The overall goal is to elucidate the molecular and physiological mechanisms in the heart that promote cardioprotection against myocardial ischemia and ischemia/reperfusion (I/R) injury in the elderly. With aging, the ability of the myocardium to tolerate ischemic stress becomes compromised. Consequently, there is more morbidity and mortality in patients that are over 70 years of age receiving current interventions for myocardial infarction. Yet the mechanisms responsible for this age-related impairment in the adaptive response to I/R remains incompletely understood. Therefore, understanding the alteration of these mechanisms within the aging heart is fundamental for improving therapeutic strategies targeted against such cardiovascular pathologies. Our group and others have provided extensive evidence suggesting that activation of the AMP- activated protein kinase (AMPK) signaling pathway is highly advantageous to the heart. Moreover, we have recently demonstrated that during myocardial ischemia, AMPK activation is significantly impaired in the aged heart and that this is directly associated with increased myocardial infarction and cardiac dysfunction. However, how AMPK is activated during myocardial ischemia in addition to the endogenous mechanisms explaining the differences observed in impaired AMPK activation between young and aged hearts remains largely elusive. Recently, a novel group of proteins that lack kinase activity, known as the sestrins, particularly Sestrin2, have been demonstrated to increase the activation of AMPK in vitro and in vivo. Sestrin2 also limits cell death against hypoxic insults, limits oxidative stress, and increases the autophagic flux, all of which are important in age-related cardiac dysfunction. Accordingly, we hypothesize that Sestrin2 may be an integral part of the stress response that occurs during myocardial I/R and that its cooperation with the AMPK signaling pathway is altered with cardiac senescence. This hypothesis will be tested with two aims. First, we aim to define sestrin2 as a critical component of the adaptive response during I/R injury. Second, we aim to characterize how Sestrin2 is involved in the impaired AMPK signaling pathway during I/R in the aged heart. The proposed research takes an interdisciplinary approach encompassing physiologically relevant in vivo and ex vivo models of aging and I/R injury. In this manner, the proposed research will highlight new therapeutic targets and further our understanding about how specific stress-activated cardioprotective pathways are impaired with aging.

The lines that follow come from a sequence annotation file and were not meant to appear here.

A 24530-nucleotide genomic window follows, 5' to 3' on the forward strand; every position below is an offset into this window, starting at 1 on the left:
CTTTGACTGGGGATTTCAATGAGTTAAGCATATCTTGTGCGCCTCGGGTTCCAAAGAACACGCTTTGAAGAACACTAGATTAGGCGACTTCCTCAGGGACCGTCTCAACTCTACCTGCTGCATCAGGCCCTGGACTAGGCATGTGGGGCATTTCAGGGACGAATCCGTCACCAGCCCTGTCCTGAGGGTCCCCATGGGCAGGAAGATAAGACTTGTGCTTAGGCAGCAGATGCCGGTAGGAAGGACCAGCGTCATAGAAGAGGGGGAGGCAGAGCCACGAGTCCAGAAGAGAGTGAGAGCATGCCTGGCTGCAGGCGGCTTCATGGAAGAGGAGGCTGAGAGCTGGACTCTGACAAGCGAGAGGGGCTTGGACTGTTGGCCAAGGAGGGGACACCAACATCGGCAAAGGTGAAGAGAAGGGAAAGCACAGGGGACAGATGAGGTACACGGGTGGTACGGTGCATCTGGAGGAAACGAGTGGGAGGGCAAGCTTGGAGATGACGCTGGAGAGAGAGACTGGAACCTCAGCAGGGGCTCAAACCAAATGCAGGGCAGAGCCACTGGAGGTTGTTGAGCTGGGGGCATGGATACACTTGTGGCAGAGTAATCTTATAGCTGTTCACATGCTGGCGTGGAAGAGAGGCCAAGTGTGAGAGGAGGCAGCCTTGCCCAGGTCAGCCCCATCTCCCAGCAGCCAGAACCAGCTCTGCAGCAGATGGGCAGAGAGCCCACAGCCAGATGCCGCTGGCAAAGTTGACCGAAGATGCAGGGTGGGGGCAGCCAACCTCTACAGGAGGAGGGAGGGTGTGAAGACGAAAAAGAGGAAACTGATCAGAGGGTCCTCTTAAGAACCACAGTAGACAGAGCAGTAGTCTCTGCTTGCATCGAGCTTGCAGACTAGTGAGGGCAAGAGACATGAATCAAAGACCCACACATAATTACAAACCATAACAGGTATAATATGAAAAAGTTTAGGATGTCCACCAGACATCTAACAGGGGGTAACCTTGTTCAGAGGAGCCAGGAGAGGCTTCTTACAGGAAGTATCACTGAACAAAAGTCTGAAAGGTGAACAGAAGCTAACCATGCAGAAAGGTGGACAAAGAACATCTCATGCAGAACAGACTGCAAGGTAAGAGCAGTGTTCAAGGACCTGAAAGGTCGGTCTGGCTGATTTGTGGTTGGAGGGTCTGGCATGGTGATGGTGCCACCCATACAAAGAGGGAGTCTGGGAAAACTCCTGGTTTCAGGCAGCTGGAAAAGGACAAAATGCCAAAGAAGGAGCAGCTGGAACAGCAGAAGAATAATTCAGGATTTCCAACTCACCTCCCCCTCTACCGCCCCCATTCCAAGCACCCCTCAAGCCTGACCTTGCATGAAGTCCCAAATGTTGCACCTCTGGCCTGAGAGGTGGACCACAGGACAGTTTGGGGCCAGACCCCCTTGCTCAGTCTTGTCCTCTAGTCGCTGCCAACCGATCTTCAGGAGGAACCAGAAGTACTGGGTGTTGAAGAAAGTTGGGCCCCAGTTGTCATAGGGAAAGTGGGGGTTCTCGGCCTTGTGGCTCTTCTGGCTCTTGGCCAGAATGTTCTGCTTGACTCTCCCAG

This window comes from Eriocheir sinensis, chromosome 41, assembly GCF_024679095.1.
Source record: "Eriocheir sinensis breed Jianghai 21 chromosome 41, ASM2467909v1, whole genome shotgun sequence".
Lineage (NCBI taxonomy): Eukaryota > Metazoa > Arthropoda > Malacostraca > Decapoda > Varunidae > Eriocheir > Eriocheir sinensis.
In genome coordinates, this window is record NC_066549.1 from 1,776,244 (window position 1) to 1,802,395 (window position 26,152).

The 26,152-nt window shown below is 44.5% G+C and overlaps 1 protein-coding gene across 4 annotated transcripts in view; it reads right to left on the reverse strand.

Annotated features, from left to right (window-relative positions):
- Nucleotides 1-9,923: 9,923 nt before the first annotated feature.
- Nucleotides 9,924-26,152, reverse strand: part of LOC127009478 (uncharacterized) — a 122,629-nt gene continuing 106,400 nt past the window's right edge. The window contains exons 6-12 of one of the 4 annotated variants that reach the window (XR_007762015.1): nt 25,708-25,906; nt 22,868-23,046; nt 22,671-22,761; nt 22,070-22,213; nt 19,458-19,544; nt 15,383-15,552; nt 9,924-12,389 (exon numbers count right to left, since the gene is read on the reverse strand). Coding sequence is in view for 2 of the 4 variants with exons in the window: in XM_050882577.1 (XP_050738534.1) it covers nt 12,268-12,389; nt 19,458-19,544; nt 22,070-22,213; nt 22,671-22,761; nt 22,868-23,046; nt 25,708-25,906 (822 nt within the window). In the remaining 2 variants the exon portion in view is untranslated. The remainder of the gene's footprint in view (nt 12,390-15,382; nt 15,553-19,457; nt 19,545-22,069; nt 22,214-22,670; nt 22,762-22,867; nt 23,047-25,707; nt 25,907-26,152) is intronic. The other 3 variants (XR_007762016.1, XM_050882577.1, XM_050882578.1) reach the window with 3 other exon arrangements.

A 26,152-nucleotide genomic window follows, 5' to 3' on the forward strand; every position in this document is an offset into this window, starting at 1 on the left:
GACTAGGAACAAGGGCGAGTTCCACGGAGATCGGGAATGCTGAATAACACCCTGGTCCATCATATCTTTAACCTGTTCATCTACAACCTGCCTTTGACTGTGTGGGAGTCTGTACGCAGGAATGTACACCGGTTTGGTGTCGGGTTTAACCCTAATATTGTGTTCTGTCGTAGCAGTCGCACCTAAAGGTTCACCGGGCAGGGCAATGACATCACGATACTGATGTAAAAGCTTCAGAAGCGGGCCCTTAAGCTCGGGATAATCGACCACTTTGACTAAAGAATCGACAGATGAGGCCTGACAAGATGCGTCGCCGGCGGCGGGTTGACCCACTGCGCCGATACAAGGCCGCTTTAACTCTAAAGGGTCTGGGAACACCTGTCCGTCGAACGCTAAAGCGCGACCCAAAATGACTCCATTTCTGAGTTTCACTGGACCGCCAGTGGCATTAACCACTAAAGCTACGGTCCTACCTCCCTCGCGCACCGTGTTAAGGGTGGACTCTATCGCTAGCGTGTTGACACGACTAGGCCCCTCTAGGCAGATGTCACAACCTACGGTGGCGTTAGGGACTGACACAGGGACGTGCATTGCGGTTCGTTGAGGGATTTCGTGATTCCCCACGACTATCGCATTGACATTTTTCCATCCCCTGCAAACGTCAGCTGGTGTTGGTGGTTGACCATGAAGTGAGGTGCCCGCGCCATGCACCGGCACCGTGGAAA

Ischemic heart disease, which affects approximately one million Americans each year, is most often caused by ischemic insults leading to myocardial damage. This grant seeks to understand the ways in which impaired cardioprotective signaling leads to a higher incidence of ischemic heart disease in the aged population, and has the potential to discover new therapeutic strategies to limit myocardial dysfunction in the elderly.